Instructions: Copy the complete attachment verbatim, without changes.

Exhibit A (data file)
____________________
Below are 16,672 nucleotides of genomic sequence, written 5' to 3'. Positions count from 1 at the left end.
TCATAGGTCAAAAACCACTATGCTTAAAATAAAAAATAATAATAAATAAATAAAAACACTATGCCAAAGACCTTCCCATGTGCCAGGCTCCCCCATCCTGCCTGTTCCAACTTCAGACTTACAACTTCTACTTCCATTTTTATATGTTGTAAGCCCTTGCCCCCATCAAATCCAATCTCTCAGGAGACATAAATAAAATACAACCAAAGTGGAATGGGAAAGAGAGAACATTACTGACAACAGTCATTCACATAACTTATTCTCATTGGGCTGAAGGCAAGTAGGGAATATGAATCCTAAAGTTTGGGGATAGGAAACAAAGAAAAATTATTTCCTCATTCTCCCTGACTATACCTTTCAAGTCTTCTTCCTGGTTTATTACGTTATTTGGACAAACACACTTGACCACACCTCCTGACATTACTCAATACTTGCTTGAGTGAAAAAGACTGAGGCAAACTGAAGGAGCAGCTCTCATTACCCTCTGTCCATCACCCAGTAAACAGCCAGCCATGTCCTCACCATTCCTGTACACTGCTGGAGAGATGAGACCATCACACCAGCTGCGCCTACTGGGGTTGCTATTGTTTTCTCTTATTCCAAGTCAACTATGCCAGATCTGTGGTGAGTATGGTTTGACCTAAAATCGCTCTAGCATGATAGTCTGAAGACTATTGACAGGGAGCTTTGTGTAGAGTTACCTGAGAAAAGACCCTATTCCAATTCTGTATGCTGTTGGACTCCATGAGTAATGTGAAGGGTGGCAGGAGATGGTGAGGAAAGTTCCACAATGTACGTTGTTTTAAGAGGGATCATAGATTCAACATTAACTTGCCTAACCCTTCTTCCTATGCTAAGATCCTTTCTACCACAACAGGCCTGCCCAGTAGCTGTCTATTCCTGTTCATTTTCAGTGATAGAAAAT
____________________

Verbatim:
Below are 16,672 nucleotides of genomic sequence, written 5' to 3'. Positions count from 1 at the left end.
TCATAGGTCAAAAACCACTATGCTTAAAATAAAAAATAATAATAAATAAATAAAAACACTATGCCAAAGACCTTCCCATGTGCCAGGCTCCCCCATCCTGCCTGTTCCAACTTCAGACTTACAACTTCTACTTCCATTTTTATATGTTGTAAGCCCTTGCCCCCATCAAATCCAATCTCTCAGGAGACATAAATAAAATACAACCAAAGTGGAATGGGAAAGAGAGAACATTACTGACAACAGTCATTCACATAACTTATTCTCATTGGGCTGAAGGCAAGTAGGGAATATGAATCCTAAAGTTTGGGGATAGGAAACAAAGAAAAATTATTTCCTCATTCTCCCTGACTATACCTTTCAAGTCTTCTTCCTGGTTTATTACGTTATTTGGACAAACACACTTGACCACACCTCCTGACATTACTCAATACTTGCTTGAGTGAAAAAGACTGAGGCAAACTGAAGGAGCAGCTCTCATTACCCTCTGTCCATCACCCAGTAAACAGCCAGCCATGTCCTCACCATTCCTGTACACTGCTGGAGAGATGAGACCATCACACCAGCTGCGCCTACTGGGGTTGCTATTGTTTTCTCTTATTCCAAGTCAACTATGCCAGATCTGTGGTGAGTATGGTTTGACCTAAAATCGCTCTAGCATGATAGTCTGAAGACTATTGACAGGGAGCTTTGTGTAGAGTTACCTGAGAAAAGACCCTATTCCAATTCTGTATGCTGTTGGACTCCATGAGTAATGTGAAGGGTGGCAGGAGATGGTGAGGAAAGTTCCACAATGTACGTTGTTTTAAGAGGGATCATAGATTCAACATTAACTTGCCTAACCCTTCTTCCTATGCTAAGATCCTTTCTACCACAACAGGCCTGCCCAGTAGCTGTCTATTCCTGTTCATTTTCAGTGATAGAAAAT